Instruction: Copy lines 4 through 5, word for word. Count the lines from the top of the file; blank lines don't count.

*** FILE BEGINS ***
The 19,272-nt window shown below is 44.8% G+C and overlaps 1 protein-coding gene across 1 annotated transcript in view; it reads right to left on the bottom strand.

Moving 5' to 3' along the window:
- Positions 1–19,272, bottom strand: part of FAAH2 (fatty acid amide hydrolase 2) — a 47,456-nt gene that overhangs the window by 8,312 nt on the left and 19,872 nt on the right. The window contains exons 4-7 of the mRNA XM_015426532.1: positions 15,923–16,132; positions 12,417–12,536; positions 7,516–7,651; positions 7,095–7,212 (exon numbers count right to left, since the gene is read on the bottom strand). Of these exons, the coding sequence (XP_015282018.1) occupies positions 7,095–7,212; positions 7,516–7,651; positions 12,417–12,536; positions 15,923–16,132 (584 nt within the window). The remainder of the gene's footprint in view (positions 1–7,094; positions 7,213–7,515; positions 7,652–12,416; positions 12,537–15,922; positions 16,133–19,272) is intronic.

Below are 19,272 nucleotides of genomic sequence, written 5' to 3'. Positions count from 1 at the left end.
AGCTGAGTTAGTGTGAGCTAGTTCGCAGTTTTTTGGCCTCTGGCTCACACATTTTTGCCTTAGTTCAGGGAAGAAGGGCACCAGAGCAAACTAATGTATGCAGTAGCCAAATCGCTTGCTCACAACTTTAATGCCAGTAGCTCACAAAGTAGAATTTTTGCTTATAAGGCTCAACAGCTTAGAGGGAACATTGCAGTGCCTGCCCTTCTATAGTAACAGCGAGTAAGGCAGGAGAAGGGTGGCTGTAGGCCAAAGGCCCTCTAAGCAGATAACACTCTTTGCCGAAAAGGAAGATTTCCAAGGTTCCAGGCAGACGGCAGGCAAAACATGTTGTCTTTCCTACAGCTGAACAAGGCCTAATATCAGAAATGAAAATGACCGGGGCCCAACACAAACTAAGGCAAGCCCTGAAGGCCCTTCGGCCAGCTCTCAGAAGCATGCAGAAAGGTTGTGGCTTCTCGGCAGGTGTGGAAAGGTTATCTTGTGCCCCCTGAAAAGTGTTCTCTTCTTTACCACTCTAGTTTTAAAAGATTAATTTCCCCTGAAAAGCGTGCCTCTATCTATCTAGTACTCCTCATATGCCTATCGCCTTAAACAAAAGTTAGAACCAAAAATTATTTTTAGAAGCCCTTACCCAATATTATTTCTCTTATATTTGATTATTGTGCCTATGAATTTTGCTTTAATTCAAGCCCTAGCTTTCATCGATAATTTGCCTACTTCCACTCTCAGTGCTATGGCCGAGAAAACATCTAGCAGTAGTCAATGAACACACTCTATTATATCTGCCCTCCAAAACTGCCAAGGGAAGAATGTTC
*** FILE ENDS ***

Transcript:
Below are 19,272 nucleotides of genomic sequence, written 5' to 3'. Positions count from 1 at the left end.
AGCTGAGTTAGTGTGAGCTAGTTCGCAGTTTTTTGGCCTCTGGCTCACACATTTTTGCCTTAGTTCAGGGAAGAAGGGCACCAGAGCAAACTAATGTATGCAGTAGCCAAATCGCTTGCTCACAACTTTAATGCCAGTAGCTCACAAAGTAGAATTTTTGCTTATAAGGCTCAACAGCTTAGAGGGAACATTGCAGTGCCTGCCCTTCTATAGTAACAGCGAGTAAGGCAGGAGAAGGGTGGCTGTAGGCCAAAGGCCCTCTAAGCAGATAACACTCTTTGCCGAAAAGGAAGATTTCCAAGGTTCCAGGCAGACGGCAGGCAAAACATGTTGTCTTTCCTACAGCTGAACAAGGCCTAATATCAGAAATGAAAATGACCGGGGCCCAACACAAACTAAGGCAAGCCCTGAAGGCCCTTCGGCCAGCTCTCAGAAGCATGCAGAAAGGTTGTGGCTTCTCGGCAGGTGTGGAAAGGTTATCTTGTGCCCCCTGAAAAGTGTTCTCTTCTTTACCACTCTAGTTTTAAAAGATTAATTTCCCCTGAAAAGCGTGCCTCTATCTATCTAGTACTCCTCATATGCCTATCGCCTTAAACAAAAGTTAGAACCAAAAATTATTTTTAGAAGCCCTTACCCAATATTATTTCTCTTATATTTGATTATTGTGCCTATGAATTTTGCTTTAATTCAAGCCCTAGCTTTCATCGATAATTTGCCTACTTCCACTCTCAGTGCTATGGCCGAGAAAACATCTAGCAGTAGTCAATGAACACACTCTATTATATCTGCCCTCCAAAACTGCCAAGGGAAGAATGTTC